free app

facebook
twitter
linkedin




  • Non-Australian citizens must have the correct visa before they will be permitted to work in Australia. You will need to state that you have a visa which allows you to work or are awaiting approval for that visa when applying for jobs. You can get a a working holiday visa or a student visa which allows you to work 20 hours per week.  For more information on available visas and also sponsorship opportunities in Australia go to our VISA section.
  • Learning English - If you are not fluent in English you will find it very difficult to get a skilled job. Realistically, an IELTS score of 7.0 or higher is needed for a skilled job.  If you are not already fluent, potential employers will need to know what your standard of English is. IELTS (International English Language Testing System) is the recognised system.

              For more information go to: www.border.gov.au

              For details of English language tests in your locality see:  www.IELTS.org

  • Get your existing qualifications recognised in Australia.  Many migrants will find that their qualifications are not recognised by Australian employers.  Even though your qualifications may have been recognised officially by the government as part of the migration process, individual employers will not understand how they relate to the Australian equivalent. Make sure that you make plain on your application what the Australian equivalent of your qualification would be. Some professionals (e.g. teaching, electronics, nursing, IT) will find it worthwhile to have formal qualifications recognised/translated into the Australian equivalent. 

             For a free Government assessment of qualifications go to: www.expatfocus.com

If you have trade qualifications in engineering, construction, metalwork, electrical or catering, the Trades Recognition Australia for Overseas provides this service.  Trades Recognition Australia, GPO Box 9879, Canberra ACT 26011, Tel +612 6121 7456

For Tertiary qualifications, the Australian Education International-National Office of Overseas Skills Recognition (AEI-NOOSR) internationaleducation.gov.au provides information on how to have post-secondary overseas academic qualifications recognised.

Study in Australia – It may be worth upgrading your qualification at an Australian University. You may get a reasonable amount of credit for your overseas studies. See our Education section for more info. 

Improved Salary Levels– this article may be interesting . It shows that salary levels are improving.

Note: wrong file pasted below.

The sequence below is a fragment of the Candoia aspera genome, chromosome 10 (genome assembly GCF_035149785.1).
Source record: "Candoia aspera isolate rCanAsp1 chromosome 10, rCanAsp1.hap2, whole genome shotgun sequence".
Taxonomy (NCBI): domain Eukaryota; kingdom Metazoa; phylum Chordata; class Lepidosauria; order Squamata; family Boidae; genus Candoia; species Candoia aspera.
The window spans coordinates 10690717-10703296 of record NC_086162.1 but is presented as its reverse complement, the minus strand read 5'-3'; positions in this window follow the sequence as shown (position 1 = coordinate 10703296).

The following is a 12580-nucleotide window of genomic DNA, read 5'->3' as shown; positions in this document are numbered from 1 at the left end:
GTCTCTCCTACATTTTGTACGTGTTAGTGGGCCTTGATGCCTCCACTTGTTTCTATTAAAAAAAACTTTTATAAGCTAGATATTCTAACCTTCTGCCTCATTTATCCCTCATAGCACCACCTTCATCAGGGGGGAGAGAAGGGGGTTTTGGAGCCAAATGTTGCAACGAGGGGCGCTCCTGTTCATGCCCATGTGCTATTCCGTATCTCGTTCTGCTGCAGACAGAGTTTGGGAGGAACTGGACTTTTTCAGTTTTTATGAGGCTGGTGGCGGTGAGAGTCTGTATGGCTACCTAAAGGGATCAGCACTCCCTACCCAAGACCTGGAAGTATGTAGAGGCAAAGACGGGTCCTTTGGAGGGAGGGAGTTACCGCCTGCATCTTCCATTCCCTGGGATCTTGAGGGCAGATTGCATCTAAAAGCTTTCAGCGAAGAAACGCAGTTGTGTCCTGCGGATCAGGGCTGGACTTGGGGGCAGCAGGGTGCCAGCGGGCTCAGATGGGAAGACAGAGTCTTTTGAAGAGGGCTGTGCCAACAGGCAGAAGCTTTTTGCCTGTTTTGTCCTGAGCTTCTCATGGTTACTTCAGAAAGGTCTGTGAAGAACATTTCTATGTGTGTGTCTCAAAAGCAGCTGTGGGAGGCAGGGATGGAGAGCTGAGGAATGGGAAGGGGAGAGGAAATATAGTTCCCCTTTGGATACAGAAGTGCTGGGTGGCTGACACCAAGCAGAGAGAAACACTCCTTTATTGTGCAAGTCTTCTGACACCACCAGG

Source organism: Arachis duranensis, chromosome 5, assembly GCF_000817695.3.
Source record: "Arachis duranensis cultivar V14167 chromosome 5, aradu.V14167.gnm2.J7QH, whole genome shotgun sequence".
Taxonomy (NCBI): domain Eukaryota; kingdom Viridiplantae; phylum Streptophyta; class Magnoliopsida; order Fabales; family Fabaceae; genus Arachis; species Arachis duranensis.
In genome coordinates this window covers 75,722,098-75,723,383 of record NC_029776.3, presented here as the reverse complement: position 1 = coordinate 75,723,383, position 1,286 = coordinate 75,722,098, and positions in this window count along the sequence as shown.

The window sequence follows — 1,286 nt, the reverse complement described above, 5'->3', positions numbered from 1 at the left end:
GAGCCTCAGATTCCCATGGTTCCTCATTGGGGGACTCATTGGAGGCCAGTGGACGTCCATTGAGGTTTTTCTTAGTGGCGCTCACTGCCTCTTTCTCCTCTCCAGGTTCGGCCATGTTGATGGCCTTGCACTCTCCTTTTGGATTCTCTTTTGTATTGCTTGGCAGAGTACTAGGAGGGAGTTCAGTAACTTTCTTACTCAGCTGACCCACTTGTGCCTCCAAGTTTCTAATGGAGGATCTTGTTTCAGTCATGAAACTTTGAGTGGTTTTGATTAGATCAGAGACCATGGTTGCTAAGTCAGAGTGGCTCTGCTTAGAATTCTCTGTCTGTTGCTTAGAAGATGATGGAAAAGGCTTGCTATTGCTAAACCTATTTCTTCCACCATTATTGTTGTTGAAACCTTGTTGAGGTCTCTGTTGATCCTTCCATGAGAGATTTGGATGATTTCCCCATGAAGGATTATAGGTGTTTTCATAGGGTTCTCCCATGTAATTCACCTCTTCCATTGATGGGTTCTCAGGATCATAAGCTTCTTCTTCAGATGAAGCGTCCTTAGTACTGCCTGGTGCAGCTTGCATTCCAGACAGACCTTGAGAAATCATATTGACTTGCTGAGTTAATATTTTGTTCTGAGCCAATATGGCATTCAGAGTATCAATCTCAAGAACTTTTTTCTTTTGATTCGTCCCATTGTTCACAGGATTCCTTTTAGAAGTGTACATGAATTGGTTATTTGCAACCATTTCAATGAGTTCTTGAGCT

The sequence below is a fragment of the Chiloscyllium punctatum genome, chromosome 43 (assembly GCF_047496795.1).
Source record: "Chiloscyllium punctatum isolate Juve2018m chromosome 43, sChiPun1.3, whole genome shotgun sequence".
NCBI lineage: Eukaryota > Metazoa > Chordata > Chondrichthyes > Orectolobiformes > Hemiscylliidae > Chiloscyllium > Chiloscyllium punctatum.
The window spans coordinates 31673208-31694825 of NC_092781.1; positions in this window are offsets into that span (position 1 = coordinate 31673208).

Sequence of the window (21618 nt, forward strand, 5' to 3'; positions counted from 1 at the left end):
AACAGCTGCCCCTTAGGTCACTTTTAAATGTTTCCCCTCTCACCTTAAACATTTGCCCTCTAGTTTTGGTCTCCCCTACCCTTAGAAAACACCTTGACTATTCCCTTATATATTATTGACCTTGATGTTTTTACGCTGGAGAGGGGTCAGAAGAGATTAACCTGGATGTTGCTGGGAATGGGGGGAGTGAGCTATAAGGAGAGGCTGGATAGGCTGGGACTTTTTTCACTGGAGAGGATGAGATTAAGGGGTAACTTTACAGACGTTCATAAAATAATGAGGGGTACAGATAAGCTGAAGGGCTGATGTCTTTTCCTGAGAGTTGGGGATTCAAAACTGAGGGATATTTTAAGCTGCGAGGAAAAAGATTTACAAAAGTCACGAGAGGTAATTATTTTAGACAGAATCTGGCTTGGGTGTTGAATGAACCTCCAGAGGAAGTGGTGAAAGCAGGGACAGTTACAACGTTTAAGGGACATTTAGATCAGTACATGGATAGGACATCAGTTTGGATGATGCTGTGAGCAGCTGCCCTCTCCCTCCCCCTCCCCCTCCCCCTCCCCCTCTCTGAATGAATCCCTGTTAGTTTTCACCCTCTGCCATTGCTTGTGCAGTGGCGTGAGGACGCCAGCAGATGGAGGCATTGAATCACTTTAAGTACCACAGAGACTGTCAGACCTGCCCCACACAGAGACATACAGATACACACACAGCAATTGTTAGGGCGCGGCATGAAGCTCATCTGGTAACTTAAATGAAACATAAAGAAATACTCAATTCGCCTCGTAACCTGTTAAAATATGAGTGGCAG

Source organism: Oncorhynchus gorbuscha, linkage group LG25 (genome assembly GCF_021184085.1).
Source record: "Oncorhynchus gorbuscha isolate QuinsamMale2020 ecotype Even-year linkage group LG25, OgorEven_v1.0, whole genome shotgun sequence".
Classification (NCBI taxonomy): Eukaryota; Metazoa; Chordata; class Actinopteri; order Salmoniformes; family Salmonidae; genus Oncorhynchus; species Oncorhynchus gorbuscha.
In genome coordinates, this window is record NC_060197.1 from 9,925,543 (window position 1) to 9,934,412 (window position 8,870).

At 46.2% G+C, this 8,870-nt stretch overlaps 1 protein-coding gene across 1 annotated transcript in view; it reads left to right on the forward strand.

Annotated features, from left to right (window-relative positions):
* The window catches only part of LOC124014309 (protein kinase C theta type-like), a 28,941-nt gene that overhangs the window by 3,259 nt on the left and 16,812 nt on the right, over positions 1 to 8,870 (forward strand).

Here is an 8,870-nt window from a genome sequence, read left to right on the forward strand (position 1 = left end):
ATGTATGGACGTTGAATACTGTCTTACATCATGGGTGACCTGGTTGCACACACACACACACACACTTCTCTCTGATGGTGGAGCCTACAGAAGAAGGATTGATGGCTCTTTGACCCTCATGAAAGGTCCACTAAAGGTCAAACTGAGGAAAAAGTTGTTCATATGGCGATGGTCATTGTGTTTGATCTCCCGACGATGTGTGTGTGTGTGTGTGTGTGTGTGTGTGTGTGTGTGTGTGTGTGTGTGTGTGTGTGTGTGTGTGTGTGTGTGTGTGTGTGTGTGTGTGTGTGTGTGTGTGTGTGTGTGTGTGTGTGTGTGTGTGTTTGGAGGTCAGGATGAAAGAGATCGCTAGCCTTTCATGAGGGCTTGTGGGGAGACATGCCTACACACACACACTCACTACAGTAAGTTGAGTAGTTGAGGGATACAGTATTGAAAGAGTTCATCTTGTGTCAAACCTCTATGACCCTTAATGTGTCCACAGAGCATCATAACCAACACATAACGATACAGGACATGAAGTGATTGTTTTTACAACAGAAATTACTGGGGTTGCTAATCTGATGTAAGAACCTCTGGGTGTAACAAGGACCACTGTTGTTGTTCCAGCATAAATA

http://www.morganmckinley.com.au/article/morgan-mckinley-2015-australia-salary-guide-reveals-higher-confidence-levels

 

Can my spouse work in Australia? 
Yes. If you are granted temporary visa status your spouse will be eligible to work. Please check with your migration specialist for more detailed information.
 

Understanding your Work Entitlements in Australia

Before you start working for a new employer, it is important that you understand your rights at work such as hours, duties and pay rates. There is good co-operation between the government and the unions and nearly half of all workers in Australia are union members, of which there are around 160 different ones. 

  • Hours worked in excess of 38 should attract overtime which could be at a rate of time and a half or double time, but will vary according to the employer.  Public sector employees are often on a flexi system.
  • Annual leave:  At least four weeks paid leave each year based on 12 months continuous service. The minimum annual entitlement for shift workers is 5 weeks.  If you do not take all of your annual leave you can be paid for it at the end of the 12 month period.  NB casual workers on a temporary contract are not entitled to any annual leave.
  • Other leave: Full-time permanent staff are entitled to 10 paid days of Personal Leave each year if unfit for work as a result of injury or illness.  You can also take Carer’s Leave if you need to look after a family member through illness/emergency: this leave also accrues through the year. There are also provisions to take up to 2 days’ unpaid leave, if insufficient paid leave has been accrued.
  • Compassionate Leave: in the event of a bereavement or sudden illness of a close relative there is an automatic 2 days paid leave; you may need to provide evidence of this. Unpaid Parental Leave can be taken for up to 12 months (provided that you have completed the qualifying period of 12 months of continuous service in your job.) It must be taken as a continuous block. Your employer would be breaking the law if they did not allow you to return to work after a period of Parental Leave. It is worth noting that the government also offers a parental leave scheme :www.humanservices.gov.au
  • Maternity Pay: while there is a requirement to provide 52  weeks unpaid maternity leave to the primary care giver there is no compulsory requirement for employers to provide paid maternity leave although some companies do choose to do so.
  • Public Holidays: If required to work public holidays your rate of pay for the day should be higher than the standard. Go to our Public Holiday section for more information.
  • Termination: The notice periods for continuous service with the same employer are as below:  Employed for less than 1 year = 1 week; Employed 1- 3 years = 2 weeks; Employed  3 -5 years = 3 weeks; Employed  5 or more years = 4 weeks. Employees aged over 45 who have worked for more than 2 years with the same employer are entitled to an extra week’s notice in addition to those already mentioned. For more information on work entitlements, see www.fairwork.gov.au

Ensure you have a written contract of employment. All employers should provide a written contract of employment, detailing all the working conditions such as pay and leave entitlement.

 

 






design by snappywebsites